DEAR DAILY NEWS and my fellow Philadelphians,
I write to provide clarity, facts and important information on the biggest event to take place in our lifetime in our great city. My goal is to address some thoughts and statements written to me by Mr. Will Bunch in an opinion piece yesterday. What follows are recaps of Bunch's claims and my response.
Bunch: You're not a security expert . . . You're a leader. Your job is to coordinate security, and communicate with the public, with the average schlub like me.
You are right; like you, I'm not a security expert, but, as mayor for the last 7 1/2 years, I have overseen an experienced team of managers and experts, and planned and hosted many large events. For the World Meeting of Families, I play a coordinating role. The city of Philadelphia is part of a team made up of the World Meeting of Families, the commonwealth and many of its agencies: the Governor's Office; PennDOT; the Pennsylvania National Guard; the Pennsylvania State Police; Department of Health and Human Services; Emergency Management; the U.S. Department of Homeland Security; the U.S. Secret Service; and the full range of city departments from police and fire, to emergency management, streets and L&I; other agencies like DRPA, Amtrak, SEPTA, PATCO, NJ Transit, the Philadelphia Parking Authority; the counties of Bucks, Chester, Delaware and Montgomery, and other entities. This team has been planning the key events of the World Meeting of families for many, many months. Among these many agencies, there are a host of seasoned experts who bring years of experience in real events to the table.
It is also my job to ensure that information is communicated to the public. The city and its partners have held a series of news conferences to date. Another is slated for later this week. Indeed, each week as we approach late September, the city will have at least one media briefing to help residents and visitors prepare for this magnificent event.
Bunch: Closing the city's main thoroughfares and so sharply curtailing traffic, including a walking mini-marathon across on the Ben Franklin Bridge, is a baffler, and so is the cascading shutdowns of area schools and colleges.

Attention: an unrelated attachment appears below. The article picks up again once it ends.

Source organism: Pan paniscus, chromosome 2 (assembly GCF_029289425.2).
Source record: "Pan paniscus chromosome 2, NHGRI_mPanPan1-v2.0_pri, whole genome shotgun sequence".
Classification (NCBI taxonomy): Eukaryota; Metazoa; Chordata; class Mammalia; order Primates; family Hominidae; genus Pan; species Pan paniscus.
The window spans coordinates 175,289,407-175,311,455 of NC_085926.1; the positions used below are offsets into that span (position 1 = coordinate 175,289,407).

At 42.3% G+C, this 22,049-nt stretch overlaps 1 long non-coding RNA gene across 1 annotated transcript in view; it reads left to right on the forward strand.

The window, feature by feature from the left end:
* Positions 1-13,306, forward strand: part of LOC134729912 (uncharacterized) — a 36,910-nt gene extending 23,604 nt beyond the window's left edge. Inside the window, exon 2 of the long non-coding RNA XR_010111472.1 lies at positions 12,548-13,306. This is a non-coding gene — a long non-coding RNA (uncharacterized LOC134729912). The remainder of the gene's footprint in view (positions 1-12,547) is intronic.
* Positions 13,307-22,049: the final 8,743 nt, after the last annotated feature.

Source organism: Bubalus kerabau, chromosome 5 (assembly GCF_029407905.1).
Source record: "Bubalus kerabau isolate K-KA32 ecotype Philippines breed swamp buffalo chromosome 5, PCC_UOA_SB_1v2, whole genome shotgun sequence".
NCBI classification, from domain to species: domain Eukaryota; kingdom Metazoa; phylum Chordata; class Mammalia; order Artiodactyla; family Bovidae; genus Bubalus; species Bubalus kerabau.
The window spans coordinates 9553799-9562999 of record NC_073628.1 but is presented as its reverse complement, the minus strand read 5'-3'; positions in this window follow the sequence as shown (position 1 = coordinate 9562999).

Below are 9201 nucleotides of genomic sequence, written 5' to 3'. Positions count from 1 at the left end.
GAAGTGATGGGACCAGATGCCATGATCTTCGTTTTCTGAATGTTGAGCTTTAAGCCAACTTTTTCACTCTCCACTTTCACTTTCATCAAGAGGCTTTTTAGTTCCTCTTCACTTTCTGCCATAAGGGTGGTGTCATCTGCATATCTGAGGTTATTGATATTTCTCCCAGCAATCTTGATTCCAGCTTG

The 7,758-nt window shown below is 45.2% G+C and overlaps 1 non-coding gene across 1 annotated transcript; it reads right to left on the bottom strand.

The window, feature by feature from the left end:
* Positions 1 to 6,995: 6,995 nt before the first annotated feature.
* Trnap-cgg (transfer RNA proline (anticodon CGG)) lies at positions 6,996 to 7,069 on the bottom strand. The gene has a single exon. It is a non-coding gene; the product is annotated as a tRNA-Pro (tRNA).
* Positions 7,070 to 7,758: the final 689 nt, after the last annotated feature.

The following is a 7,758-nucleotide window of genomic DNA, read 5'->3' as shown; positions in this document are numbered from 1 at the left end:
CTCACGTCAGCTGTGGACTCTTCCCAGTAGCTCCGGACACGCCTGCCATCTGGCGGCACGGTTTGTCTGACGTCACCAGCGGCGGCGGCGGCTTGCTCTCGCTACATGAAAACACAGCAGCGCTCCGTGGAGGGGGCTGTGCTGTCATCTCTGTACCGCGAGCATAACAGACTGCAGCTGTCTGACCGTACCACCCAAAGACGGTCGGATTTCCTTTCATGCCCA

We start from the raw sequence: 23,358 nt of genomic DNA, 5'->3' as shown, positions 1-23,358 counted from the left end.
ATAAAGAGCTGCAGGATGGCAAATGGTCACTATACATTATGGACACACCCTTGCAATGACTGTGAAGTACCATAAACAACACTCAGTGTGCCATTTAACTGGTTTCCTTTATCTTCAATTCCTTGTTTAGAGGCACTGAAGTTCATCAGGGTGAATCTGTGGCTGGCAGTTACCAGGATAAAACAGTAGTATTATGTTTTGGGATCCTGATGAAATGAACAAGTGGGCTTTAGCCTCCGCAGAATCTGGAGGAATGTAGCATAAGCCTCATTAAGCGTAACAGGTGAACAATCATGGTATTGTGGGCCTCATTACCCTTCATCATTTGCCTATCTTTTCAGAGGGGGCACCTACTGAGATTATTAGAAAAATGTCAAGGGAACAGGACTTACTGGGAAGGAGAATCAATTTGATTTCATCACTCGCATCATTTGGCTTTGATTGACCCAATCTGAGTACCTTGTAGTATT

SEPTA has explained several times why closing some train stations is necessary.
Regarding vehicle traffic, we created a traffic box that prohibits incoming traffic as part of an overall safety effort. Vehicles can move around within the box, but once outside of the box, those vehicles can't come back in. At a very practical level, the huge crowds expected will be walking on narrow city streets and sidewalks. Pedestrians will literally overwhelm and take over our streets, making vehicular movement almost if not completely impossible. To accommodate this unprecedented influx of people, thoroughfare closures are necessary. If we allowed vehicles to attempt to move through large crowds, the resulting accidents and gridlock would be predictable and potentially deadly.
Further, providing emergency services to more than a million visitors requires dedicated emergency routes free of civilian vehicle traffic. As we noted last week, only emergency vehicles will be permitted to drive or park on authorized access roads. And by the way, pedestrians and bicyclists can use the Ben Franklin Bridge. There will not be screening stations or magnetometers on the bridge. Early on, we made clear that walking would be an integral part of this event. And I wouldn't call the roughly 3 1/2 mile journey from the Camden end of the Ben Franklin Bridge to 20th Street and the Ben Franklin Parkway a mini-marathon. These joyful pilgrims will be fine, and remember, they are coming to see Pope Francis.
Bunch: On Sunday, the Inquirer talked to a bunch of top security experts . . . .
The four individuals quoted in the Aug. 9 Inquirer piece have not been briefed by any authorized agency or involved in any of the planning of these events. They have apparently relied on some of the same inaccurate or false information presented by unauthorized or uninformed individuals and reported by the media.